The Forfiles command on Windows selects and executes a command on a file or set of files. Forfiles is ideal for batch processing through scripts. For instance on Windows Server systems. With Forfiles, you can run a command on or pass arguments to multiple files. For example, you could run the type command on all files in a tree with the .txt extension. Or you could execute every batch file (*.bat) on drive C, with the file name “Myinput.txt” as the first argument.

The Forfiles command syntax is:

forfiles [/p <Path>] [/m <SearchMask>] [/s] [/c "<Command>"] [/d [{+|-}][{<Date>|<Days>}]]

Forfiles on Windows works by implementing the recurse subdirectories flag on tools that are designed to process only a single file. Lets take an example I use a lot as a scheduled task, and break it down:

Forfiles batch process and delete files older than ‘n’ days

Delete files older than 7 days on Windows

A Forfiles command example to batch delete all files older than one day in C:\Windows\Temp:

ForFiles /S /P C:\Windows\Temp /D -1
   /C "cmd /c if @isdir==FALSE del /F /Q @file"
  • /S : Instructs forfiles to recurse into subdirectories. Like “DIR /S”
  • /P [pathname] : Indicates the path to start searching. The default folder is the current working directory (.).
  • /D [date] : Selects files with a last modified date greater than or equal to (+), or less than or equal to (-), the specified date using the “MM/dd/yyyy” format; or selects files with a last modified date greater than or equal to (+) the current date plus “dd” days, or less than or equal to (-) the current date minus “dd” days. A valid “dd” number of days can be any number in the range of 0 – 32768.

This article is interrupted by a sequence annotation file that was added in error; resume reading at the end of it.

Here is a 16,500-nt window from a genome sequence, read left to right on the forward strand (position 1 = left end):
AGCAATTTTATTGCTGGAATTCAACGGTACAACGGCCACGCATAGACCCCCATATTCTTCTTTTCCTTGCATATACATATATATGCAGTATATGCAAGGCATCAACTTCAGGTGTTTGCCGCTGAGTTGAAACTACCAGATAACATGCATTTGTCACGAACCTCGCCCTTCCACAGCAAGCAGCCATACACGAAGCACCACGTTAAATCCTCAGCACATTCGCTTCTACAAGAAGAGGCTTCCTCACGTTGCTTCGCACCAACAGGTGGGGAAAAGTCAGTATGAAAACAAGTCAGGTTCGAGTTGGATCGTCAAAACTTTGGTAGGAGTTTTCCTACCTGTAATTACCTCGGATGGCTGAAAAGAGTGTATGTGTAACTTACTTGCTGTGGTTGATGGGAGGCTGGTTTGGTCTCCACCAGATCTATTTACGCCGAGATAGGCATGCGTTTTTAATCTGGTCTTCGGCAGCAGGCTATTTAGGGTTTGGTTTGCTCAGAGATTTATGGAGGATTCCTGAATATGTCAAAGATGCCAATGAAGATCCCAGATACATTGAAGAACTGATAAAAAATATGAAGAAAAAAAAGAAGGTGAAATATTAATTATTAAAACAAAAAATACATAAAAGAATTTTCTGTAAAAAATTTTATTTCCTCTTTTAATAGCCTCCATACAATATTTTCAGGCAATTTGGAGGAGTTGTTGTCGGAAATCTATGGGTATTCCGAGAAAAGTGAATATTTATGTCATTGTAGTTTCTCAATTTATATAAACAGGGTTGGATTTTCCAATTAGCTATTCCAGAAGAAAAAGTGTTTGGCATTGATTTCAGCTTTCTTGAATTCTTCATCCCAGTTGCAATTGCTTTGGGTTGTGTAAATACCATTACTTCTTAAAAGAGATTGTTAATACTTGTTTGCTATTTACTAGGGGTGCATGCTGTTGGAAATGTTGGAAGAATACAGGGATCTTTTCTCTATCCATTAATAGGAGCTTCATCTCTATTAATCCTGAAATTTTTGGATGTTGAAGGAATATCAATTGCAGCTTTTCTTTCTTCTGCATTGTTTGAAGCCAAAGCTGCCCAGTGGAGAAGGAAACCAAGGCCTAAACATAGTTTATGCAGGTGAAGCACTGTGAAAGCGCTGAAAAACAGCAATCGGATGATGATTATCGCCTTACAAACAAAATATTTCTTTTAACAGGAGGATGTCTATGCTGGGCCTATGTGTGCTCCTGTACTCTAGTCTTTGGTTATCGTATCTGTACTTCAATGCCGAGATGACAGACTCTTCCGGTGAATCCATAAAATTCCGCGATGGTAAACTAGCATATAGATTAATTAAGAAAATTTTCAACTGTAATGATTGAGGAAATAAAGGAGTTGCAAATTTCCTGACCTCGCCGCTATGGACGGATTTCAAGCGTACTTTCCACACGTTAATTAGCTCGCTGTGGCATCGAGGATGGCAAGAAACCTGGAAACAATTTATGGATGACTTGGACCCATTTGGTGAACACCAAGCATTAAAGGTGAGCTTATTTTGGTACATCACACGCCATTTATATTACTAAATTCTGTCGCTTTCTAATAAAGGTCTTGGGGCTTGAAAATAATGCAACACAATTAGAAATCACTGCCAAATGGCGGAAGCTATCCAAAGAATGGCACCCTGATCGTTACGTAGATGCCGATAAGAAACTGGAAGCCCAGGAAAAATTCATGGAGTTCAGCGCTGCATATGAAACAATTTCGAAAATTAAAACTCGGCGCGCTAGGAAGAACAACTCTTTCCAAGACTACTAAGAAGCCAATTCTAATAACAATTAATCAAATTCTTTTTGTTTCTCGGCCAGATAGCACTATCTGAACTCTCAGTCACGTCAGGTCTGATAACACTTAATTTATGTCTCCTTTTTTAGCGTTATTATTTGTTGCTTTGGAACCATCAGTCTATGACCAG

“+” is taken as default sign if not specified.
  • /C [command] : Indicates the command to execute for each file.
    Command strings should be wrapped in double quotes. The default command is “cmd /c echo @file”. The following variables can be used in the command string:
    @file – returns the name of the file.
    @fname – returns the file name without extension.
    @ext – returns only the extension of the file.
    @path – returns the full path of the file.
    @relpath – returns the relative path of the file.
    @isdir – returns “TRUE” if a file type is a directory, and “FALSE” for files.
    @fsize – returns the size of the file in bytes.
    @fdate – returns the last modified date of the file.
    @ftime – returns the last modified time of the file.
This may interest you:   How to unzip a file in PowerShell

So what this example does, is delete all files older than one (1) day, in C:\Windows\Temp using Forfiles on Windows. This Forfiles command is ideal for batch processing, to delete files older than ‘n’ days using a .bat file.


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